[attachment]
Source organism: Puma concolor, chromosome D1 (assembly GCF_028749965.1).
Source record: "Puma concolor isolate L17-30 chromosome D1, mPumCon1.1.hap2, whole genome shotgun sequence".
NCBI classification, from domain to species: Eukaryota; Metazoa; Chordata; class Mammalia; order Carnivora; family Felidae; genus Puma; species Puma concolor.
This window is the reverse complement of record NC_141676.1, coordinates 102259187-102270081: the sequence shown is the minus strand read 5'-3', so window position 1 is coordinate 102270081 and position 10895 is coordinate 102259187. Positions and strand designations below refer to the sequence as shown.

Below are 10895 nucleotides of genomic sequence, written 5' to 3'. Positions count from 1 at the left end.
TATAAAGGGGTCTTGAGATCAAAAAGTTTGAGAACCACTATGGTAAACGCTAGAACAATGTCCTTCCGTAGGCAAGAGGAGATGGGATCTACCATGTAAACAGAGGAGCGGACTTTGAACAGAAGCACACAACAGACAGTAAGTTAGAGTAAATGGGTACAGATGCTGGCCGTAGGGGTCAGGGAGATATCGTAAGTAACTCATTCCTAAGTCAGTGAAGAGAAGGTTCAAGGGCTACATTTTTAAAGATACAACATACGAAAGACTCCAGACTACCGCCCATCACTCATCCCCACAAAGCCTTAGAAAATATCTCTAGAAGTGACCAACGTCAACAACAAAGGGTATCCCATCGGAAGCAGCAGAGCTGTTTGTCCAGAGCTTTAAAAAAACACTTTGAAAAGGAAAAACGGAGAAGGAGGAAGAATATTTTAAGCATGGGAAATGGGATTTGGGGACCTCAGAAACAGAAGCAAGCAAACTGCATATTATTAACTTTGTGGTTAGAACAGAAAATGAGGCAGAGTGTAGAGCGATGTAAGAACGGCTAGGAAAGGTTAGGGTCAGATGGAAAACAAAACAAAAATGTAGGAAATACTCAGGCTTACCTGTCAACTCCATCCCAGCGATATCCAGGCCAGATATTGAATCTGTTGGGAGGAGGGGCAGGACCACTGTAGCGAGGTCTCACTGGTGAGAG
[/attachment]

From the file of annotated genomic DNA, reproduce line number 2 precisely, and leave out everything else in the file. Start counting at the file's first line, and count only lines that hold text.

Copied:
Source record: "Puma concolor isolate L17-30 chromosome D1, mPumCon1.1.hap2, whole genome shotgun sequence".